Edwin G. Woolley Home



(aka Woolley-Foster Home, Seven Wives Inn)

St. George, Utah


217 North 100 West
St. George, UT 84770-2805

Northwest corner of 200 North and 100 West

Plat A, Block 39, Lot 1 on the old pioneer map of St. George.

37° 6' 43.08" North Latitude,   113° 35' 8.60" West Longitude
2,779 feet MSL


The house has big thick walls, very high ceilings, and wide window sills. It was cool in the summertime. It was heated with fire places and wood stoves. It had a cellar with a dirt floor, and a deck where the children slept in the summer.

The large yard had an orchard, barn, large garden area, and plenty of space for grandchildren to play. The swing on the porch was almost as big as the porch. The rose bushes Pamela planted still bloom.


When George F. Whitehead built this home for Edwin G. Woolley in 1873, it was considered the mansion of Washington County. The woodwork and glass in the fifteen-room house was of the finest, and he had much of the early furnishings shipped from England.

There is a pioneer legend that the then unfinished attic was often used as a hiding place for polygamists when the U.S. Marshals came to town. Credence is given to the story when the present owners were installing a bathroom in a huge closet in the second story of the building and found a concealed door that opened from the outside and a hole in the ceiling directly over it.

In 1907 Mr. Woolley moved his family to Salt Lake City and sold the home to Charles Franklin & Pamela Foster. The Fosters had nine daughters, one son, two orphaned nieces, and an orphan boy in his family and so they finished the garret for more bedrooms. The Fosters had the finances and taste not only to improve the house but to make additions such as the master bedroom, one of the first five bathrooms in town (having indoor plumbing was a big event for the family), and a fine piano from the East.

It remained in the Foster family until 1952. During that time it was the scene of much of the social and cultural life of pioneer Dixie. The home "pampered" many people. Visitors to stake conference were welcomed. At one time, J. J. McClellan, the Tabernacle Organist, and Anthony H. Lund stayed there. The children have often told of parties and the good times that were had in this home. Many times the walls would echo the laughter and sometimes the sadness. A short time after moving into this lovely home, the Fosters' 24 year old daughter died and her funeral was held in the parlor. The neighbors always had a good relationship. Every parent was known as uncle and aunt to the neighborhood children. They were like one family, the children and grandchildren of these families know of the special feeling they had for one another.

Tom & Olive Truman bought the home from the Fosters in 1952 for a rest home. Then it was put to a number of uses. It served Dixie College as a dormitory and was a care center.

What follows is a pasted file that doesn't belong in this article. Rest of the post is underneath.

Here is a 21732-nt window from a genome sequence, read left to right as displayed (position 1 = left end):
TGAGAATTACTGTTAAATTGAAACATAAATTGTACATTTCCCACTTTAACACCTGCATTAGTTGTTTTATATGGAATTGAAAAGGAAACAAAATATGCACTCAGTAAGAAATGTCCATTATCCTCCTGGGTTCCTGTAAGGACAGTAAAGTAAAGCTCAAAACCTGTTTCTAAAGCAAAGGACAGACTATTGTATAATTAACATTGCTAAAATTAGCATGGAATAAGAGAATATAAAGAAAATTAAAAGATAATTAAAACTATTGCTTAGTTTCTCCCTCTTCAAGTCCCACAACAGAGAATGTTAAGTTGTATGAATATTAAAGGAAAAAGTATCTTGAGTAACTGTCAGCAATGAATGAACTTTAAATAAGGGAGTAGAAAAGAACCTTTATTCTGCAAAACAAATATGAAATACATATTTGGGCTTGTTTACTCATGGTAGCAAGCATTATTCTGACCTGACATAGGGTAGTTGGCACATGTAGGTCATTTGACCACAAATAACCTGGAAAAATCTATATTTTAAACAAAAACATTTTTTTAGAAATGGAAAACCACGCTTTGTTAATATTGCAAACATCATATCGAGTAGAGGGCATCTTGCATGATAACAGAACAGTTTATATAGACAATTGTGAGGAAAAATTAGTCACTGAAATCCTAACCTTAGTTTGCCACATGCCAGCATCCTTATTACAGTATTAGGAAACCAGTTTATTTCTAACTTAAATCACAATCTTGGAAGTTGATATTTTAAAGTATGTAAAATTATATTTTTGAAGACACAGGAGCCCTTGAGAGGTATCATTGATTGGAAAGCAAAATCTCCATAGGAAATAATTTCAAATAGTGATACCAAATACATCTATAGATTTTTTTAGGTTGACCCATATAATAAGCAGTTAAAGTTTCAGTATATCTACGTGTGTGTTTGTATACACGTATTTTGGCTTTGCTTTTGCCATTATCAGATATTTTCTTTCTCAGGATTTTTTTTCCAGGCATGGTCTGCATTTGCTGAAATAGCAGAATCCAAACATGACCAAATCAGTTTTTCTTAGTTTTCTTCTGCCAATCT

It gradually fell into disrepair. It was even scheduled for demolition when Col. Elvin Maughan and his wife bought the home from the Trumans and restored it.

From approximately 1970 to 1978, the house was owned by Gene Latimer MD and his wife, Ruthe Latimer. Dr. Latimer was a pathologist and Mrs. Latimer was well known in Southwest Symphony circles. When they moved in, there was no plumbing, they all slept on the floor in one room, and in the morning they brushed off the plaster dust and horse hair. Ruthe pushed through major work including repairs to walls, floors, windows, doors, plumbing, wiring, and details like hand tooled balusters and crown molding.

In 1981 it was purchased by Jay and Donna Curtis who immediately began to restore the house to its former grandeur. Their careful and loving attention to detail and accuracy have made it once again a mansion to be proud of. The many balconies have been preserved as has the woodwork, the high ceilings and the glass transoms over the doors. It is furnished with antiques of the period. After the restoration, the Curtises opened the home to the public as the Seven Wives Inn, St. George's first Bed and Breakfast Inn. To step into this house is to step back one hundred years and see how prosperous and refined people lived. It engenders in us more respect for our ancestors.

Edwin G. Woolley
Charles F. & Pamela Foster
Tom & Olive Truman
Col. Elvin Maughan
Gene & Ruthe Latimer MD
Jay & Donna Curtis
Dr. Petty


Edwin Gordon Woolley   Click here.

Charles Franklin Foster was a pioneer stockman, merchant and banker.


The Charles F. Foster Home
WCHS-04179   The Charles F. Foster home about 1915

Edwin G. Woolley Home
1940 photograph by Delos H. Smith

Edwin G. Woolley Home
1940 photograph by Delos H. Smith

Woolley-Foster Home       Woolley-Foster Home

WCHS photos:
WCHS-00548   Jon Bowcutt sketch of the Woolley-Foster Home


Historical Buildings of Washington County (Volume 1), pp. 18-19.

Landmark and Historic Sites: City of St. George
First Edition,   January 2, 2009,   pp. 27-1 through 27-8
Compiled by the St. George Community Development Department

Landmark and Historic Sites: Informational Guide of Historical Sites within the City of St. George
Second Edition,   Revised 2011,   pp. 27-30
Compiled by the St. George Community Development Department

Library of Congress, Historic American Buildings Survey, Edwin G. Woolley Home
Call Number: HABS UTAH,27-SAGEO,11-
Survey number HABS UT-14
Note: The plaster molding shown in the third photograph is not from the this home, but is actually in the St. George Tabernacle.